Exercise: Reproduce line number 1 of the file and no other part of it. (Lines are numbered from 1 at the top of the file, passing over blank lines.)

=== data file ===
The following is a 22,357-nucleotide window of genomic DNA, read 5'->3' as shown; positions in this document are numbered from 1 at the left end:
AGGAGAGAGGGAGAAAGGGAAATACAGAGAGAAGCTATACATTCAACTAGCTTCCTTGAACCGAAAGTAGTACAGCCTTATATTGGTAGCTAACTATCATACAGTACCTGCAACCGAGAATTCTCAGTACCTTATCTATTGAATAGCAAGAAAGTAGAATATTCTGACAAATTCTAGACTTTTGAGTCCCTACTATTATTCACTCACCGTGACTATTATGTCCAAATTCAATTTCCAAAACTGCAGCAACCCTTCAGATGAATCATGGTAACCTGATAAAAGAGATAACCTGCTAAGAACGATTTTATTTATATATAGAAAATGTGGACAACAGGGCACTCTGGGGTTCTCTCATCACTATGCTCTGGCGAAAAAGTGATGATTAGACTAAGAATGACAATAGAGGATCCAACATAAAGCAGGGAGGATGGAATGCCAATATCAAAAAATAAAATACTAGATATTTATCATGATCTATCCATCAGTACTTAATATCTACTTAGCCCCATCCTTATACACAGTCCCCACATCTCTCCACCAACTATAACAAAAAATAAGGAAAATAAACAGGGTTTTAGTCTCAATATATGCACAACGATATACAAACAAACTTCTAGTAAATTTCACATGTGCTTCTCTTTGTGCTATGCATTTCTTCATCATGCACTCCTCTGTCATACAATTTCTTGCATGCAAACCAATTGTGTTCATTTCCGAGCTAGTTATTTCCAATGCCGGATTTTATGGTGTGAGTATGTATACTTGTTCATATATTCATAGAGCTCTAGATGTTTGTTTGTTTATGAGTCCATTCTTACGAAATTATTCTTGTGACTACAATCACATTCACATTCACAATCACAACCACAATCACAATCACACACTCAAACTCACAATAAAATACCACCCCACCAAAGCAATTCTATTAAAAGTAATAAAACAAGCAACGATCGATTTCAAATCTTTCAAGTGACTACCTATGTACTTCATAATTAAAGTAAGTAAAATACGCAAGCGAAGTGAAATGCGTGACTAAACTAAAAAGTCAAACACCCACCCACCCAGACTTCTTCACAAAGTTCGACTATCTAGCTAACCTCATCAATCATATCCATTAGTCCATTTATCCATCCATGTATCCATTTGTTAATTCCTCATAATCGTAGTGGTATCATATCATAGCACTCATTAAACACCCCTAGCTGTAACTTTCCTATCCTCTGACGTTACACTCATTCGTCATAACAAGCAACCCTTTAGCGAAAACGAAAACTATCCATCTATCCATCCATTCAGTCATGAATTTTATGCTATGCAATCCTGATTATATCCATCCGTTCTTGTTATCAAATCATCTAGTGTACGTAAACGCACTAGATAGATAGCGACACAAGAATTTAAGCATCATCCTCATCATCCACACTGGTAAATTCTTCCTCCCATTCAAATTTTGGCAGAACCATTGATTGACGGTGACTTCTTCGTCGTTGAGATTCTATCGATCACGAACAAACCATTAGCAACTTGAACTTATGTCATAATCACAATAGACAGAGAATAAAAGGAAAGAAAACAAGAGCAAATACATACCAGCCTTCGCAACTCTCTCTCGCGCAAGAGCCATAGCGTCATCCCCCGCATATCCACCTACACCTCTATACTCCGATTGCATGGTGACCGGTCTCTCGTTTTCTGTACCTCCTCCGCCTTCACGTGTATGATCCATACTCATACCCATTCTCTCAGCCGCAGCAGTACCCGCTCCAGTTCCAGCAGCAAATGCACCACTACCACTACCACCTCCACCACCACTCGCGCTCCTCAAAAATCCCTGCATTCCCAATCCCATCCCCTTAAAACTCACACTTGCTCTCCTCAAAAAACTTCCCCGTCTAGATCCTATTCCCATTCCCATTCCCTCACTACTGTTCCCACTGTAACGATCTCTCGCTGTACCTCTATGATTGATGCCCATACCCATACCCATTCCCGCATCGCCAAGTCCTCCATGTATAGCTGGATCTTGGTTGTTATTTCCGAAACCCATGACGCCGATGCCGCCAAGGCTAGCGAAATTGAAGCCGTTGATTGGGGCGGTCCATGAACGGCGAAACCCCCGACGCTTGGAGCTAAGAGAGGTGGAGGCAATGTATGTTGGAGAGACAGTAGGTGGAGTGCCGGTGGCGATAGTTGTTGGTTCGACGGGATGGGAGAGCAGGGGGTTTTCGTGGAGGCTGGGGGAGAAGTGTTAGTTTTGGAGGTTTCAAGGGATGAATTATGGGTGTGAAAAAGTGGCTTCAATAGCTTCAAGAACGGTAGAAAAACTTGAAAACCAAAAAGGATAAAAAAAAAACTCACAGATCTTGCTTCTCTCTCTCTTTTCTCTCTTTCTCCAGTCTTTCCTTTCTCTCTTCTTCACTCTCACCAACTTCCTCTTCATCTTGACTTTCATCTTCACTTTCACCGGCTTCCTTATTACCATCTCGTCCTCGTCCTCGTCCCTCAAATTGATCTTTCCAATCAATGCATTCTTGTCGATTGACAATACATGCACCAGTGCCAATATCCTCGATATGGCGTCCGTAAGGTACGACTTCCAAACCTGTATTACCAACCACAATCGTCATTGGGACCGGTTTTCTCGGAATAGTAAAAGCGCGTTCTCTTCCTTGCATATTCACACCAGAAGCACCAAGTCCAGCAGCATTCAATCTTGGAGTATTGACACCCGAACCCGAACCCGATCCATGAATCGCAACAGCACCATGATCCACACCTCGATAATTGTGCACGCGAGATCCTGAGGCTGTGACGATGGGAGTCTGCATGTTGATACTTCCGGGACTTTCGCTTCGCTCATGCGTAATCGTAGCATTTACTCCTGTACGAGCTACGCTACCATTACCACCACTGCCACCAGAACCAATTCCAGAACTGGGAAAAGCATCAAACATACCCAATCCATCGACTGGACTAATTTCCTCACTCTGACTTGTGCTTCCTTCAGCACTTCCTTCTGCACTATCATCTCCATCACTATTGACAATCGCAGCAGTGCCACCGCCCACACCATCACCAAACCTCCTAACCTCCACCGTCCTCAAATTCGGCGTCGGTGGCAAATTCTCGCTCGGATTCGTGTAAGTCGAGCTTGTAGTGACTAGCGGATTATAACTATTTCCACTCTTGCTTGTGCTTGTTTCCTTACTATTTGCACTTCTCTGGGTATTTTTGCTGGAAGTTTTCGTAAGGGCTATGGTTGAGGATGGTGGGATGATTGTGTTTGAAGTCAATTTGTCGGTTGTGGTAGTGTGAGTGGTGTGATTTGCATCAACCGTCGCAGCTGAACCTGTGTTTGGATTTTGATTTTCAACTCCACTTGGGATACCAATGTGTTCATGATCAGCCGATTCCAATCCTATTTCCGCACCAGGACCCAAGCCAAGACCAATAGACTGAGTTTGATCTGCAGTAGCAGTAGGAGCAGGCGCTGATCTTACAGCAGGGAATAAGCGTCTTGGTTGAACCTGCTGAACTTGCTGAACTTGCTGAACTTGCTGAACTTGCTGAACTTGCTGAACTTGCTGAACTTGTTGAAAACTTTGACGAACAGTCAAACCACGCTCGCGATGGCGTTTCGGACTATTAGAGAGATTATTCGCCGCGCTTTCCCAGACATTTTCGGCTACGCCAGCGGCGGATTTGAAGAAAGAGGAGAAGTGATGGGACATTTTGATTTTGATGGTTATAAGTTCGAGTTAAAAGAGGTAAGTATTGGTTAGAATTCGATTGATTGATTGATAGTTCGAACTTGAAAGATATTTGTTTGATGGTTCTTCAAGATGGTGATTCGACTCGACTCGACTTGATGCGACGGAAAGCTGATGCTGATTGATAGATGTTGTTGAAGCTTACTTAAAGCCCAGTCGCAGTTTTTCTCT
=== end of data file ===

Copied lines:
The following is a 22,357-nucleotide window of genomic DNA, read 5'->3' as shown; positions in this document are numbered from 1 at the left end: